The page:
While the existence of stable ATAs is doubtful, it is more feasible that adenosine-diphosphate, mono-arsenate (ADPAs) might be produced that could fuel arsenylation reactions. Even if ADPAs exists, it is still difficult to reconcile the use of arsenate by a wide range of enzymes to replace all of the diverse metabolic and structural roles (e.g. nucleic acids, phospholipids, phosphoproteins) of phosphate in even bacteria. It is unlikely ADPAs would have a stable enough high energy bond between the gamma arsenic and oxygen atoms to serve as an efficient source of chemical energy. ATP is optimal in all biological systems on this planet with an intermediary position between the higher energy compounds from which ATP accepts phosphate and the lower-energy compounds from which it donates phosphate. Consequently, an organism that exclusively utilizes arsenic and not phosphorus would have a profoundly different metabolism with very different metabolites and macromolecules.

    As a member of the wide-spread Gammaproteobacteria, the Halomondadaceae bacteria clearly do not represent an alternatively evolved family of life-forms, but are well adapted to endure extreme conditions. These organisms are also commonly dispersed in environments in which “normal” microbes proliferate, which is most probably where they originated. The GFAJ-1 bacteria actually prospered better in the presence of phosphorus. Those grown in the presence of arsenic and near absence of phosphorus became bloated in size by approximately 60%. This was due to the appearance of large “empty” vacuoles in the bacteria. It seems that this organism functions optimally in phosphorus, but tolerates arsenic. This is not surprising, since the concentration of phosphorus in the Earth’s crust is around 1000 parts per million (ppm), which is about 500-times higher than measured for arsenic. Such a relative distribution of these two elements is likely to be universal, as more energy is required to forge arsenic atoms than phosphorus atoms.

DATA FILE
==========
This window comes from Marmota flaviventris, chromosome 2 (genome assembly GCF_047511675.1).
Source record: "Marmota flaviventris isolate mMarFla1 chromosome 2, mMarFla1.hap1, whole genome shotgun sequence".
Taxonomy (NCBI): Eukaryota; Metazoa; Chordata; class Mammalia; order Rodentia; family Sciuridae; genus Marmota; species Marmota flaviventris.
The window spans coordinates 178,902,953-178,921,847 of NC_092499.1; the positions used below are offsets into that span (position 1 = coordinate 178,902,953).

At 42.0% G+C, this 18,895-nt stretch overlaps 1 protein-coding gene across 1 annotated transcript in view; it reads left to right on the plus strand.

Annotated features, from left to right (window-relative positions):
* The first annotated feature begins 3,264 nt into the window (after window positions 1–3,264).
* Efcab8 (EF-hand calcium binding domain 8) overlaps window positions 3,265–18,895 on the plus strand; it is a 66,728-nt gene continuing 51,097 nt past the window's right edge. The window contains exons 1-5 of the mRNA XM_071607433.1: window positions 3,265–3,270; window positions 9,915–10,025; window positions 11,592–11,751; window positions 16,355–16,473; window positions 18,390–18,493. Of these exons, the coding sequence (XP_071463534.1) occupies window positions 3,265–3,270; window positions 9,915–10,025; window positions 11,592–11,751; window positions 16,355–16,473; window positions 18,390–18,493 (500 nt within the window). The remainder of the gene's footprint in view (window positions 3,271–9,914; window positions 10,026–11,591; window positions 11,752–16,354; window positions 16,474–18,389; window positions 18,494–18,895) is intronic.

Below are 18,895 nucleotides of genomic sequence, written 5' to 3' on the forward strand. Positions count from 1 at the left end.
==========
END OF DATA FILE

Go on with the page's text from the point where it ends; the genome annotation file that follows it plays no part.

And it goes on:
Many metals can poorly mimic each other as cofactors in enzyme-catalyzed reactions. This is why a few are highly toxic such as lead and mercury. The fidelity of enzymes for their optimal elements is not 100%, so it is not surprising if trace arsenic can replace phosphorus in the structures of small molecules and macromolecules. Many marine organisms, including clams and sea weeds can also accumulate arsenic. This is likely to be a protective response to reduce the threat of predation by animals that might try to consume them. Arsenic is particularly toxic in eukaryotic organisms, because amongst other many other problems, arsenic inhibits pyruvate dehydrogenase in the citric acid cycle and it uncouples oxidative phosphorylation in the mitochondria, both of which inhibit ATP synthesis. It seems probable that the Halomonadaceae bacteria have acquired the ability to tolerate arsenic, most likely to avoid being eaten. They may concentrate arsenic-containing compounds in vacuoles for this purpose, and they are known to excrete arsenic, presumably when it becomes too toxic for the bacteria themselves. This ability provides the opportunity for these bacteria to thrive in arsenic-rich environments where most other bacteria cannot.

    The lessons from all of this hype from a US government agency, a peer-reviewed scientific journal, and the popular press will likely go unheeded. Unfortunately, too many research institutions that depend on public funding through government agencies and charity will continue to feel pressured to over blow their latest scientific breakthroughs to justify the massive amounts of financial support that they have received. However, with the increasing ability of the wider scientific community to rapidly challenge these assertions in the Internet age, they do so at the peril of their credibility.

  7. Iddo says:

    Well, seems like the whole story, upon deeper investigation, is yet unproven. See Rosie Redfield (and others’) dissection. I expect we will see some interesting correspondence in next week’s Science.

  8. Iddo says:

    @S. Pelech – Kinexus
    Thanks for putting such a well-considered comment. 🙂